During Jāņi, we’re in for a very long night


Traditional folklore group “Vilki” greeting the sun at sunrise on Jāņu rīts (morning). Photo: Daina Grosa.

According to Latvian tradition, those who sleep on Midsummer night (Jāņi) are doomed to sleep the whole summer—in other words, be lazy. Still to this day Jāņi is the biggest celebration of the year for Latvians, leaving in its shadow even Christmas.

Originally a fertility festival, Jāņi marks the longest day and the shortest night of the year: the summer solstice. Astronomically speaking, the solstice usually falls on the 21st of June, but Latvians tend to celebrate on the night from June 23rd to the 24th. The 24th is the “names day” of all men named Jānis, hence Jāņi. The celebration is often called Līgosvētki (the 23rd is the “names day” for Līga), although Jāņi (Jāņudiena, Jāņunakts) is the older and therefore more traditional name, even though the proper name Jānis itself is most likely not Latvian in origin.

Latvians traditionally spent an awful lot of time preparing for Jāņi: cleaning, cooking, finishing farmwork, fixing up the yard, weeding the garden, washing clothes, decorating, brewing beer, etc. Think how crazy Americans become after Thanksgiving.

Once Jāņi arrived people often went from farm to farm, visiting neighbors and friends, singing and bringing with them good luck for the fields and cattle. Grass supposedly grows better in those places where līgotāji (those who sing “līgo,”  the typical refrain of Jāņi songs) have gone. That’s why they tried to walk past all of the fields. The hosts offered caraway cheese, pīrāgi and beer. A barrel full of tar was set on a pole and lit. Next to that blazed the bonfire. The fires were kept burning all night long so they would bring a good harvest to the fields and good health to the people. It was thought that the fields would be prosperous as far as the light from the fires shone, and that’s why hills were the optimal place for a Jāņi celebration, because the light shone farther from the higher elevation.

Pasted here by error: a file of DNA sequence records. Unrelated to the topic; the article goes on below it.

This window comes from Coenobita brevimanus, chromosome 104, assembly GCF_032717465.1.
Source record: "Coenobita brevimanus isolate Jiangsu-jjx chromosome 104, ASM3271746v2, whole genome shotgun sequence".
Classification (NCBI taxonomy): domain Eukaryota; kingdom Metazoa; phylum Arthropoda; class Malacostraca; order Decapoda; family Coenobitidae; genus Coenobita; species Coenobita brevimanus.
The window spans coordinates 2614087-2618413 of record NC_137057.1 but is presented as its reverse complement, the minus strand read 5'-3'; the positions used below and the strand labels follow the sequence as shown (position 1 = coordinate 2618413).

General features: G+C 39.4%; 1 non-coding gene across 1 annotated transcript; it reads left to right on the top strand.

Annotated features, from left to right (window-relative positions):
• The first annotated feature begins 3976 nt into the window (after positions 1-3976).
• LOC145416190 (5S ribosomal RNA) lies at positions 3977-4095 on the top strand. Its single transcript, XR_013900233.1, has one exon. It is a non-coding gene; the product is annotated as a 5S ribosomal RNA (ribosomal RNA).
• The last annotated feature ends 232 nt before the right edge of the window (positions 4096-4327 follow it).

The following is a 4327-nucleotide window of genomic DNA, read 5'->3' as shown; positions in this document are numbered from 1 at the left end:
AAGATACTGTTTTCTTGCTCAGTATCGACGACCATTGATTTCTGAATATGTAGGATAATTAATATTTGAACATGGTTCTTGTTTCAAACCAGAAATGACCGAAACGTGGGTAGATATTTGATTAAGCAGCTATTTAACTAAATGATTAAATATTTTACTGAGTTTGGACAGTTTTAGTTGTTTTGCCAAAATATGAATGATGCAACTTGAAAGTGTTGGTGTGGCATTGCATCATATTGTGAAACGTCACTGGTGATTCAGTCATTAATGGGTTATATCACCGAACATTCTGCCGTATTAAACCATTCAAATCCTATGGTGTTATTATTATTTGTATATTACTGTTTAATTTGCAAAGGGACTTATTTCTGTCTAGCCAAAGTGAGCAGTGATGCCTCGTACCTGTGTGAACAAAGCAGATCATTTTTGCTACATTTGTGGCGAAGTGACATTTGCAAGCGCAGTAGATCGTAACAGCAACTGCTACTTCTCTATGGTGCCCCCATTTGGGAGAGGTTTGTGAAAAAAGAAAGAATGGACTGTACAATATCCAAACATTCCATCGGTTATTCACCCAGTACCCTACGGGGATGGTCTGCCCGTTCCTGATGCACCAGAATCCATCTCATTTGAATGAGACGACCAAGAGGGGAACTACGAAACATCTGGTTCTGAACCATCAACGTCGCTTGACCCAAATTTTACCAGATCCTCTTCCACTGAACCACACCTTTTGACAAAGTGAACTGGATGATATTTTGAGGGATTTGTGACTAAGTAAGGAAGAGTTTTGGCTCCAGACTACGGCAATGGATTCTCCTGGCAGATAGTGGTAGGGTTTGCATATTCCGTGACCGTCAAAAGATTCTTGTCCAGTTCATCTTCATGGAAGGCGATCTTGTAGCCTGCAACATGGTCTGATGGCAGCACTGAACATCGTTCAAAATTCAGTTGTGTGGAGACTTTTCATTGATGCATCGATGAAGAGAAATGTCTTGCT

People still light bonfires and barrels of tar, eat cheese, pīrāgi and beer, and spend the night dancing and singing, laughing and visiting. The songs still often become teasing, obnoxious and risque, but no one takes lasting offence—it is a friendly and socially acceptable way to air grievances about others: “Pēteris is a lazy good-for-nothing!” “Kārlis has a long nose!” “Uldis lost his wife tonight!” “The girls are foolish for not letting me kiss them!” “Mārīte is round as a barrel!” etc. Every once in a while a young couple might wander off, supposedly in search of the mythical fern blossom. Of course, ferns don’t bloom, but who says you can’t look for it anyway!

Because all of nature is in full bloom at this time of year, flowers and grasses play a big part in the festivities. Many people carry tall grasses in their arms. Everything, including cattle and keyholes, is decorated with garlands, flowers and grasses. Jāņi is the best time of year to collect medicinal herbs—they’re said to be strongest then. All of the men and boys wear huge wreaths of oak leaves on their heads (the oak is the male symbol), while all women and girls wear wreaths of flowers. Because at other times during the year wreaths were traditionally worn only by unmarried women (married women wore scarves), no one knows at Jāņi just who is married and who isn’t; this tradition undoubtedly reminds us that Jāņi originated as a fertility festival. Does the Latvian birthrate really jump in late March, nine months after Jāņi? So I’ve heard.

Friends ask why we keep those dried flowers and leaves hung on our front door all year long. Those are our Jāņi wreaths from last summer, and we will throw them on this year’s Jāņi bonfire in order to get rid of the past year’s troubles and to start this year anew.

Because solstices were considered magical times, girls would sometimes do small rituals right at midnight to try to find out whom and when they would marry. Dew collected early the next morning was considered medicinal for humans, would ensure plentiful milk if given to cows, and would even repel flies if rubbed on barn ceilings. Jāņi night was also a prime time for witches’ activities, both good and evil.

Jāņi songs are often everybody’s favorites. With more than 2,000 melody variations, there are more songs for Jāņi than any other Latvian holiday. They do not have set texts, but singers are expected to improvise texts as the festivities go along. The typical refrain is “līgo,” and the songs have a lot of repetition, so that everybody can join in the singing. It is appropriate to start singing Jāņi songs a few weeks before the festival, and maybe a week or so afterwards, but they are out of place any other time of year.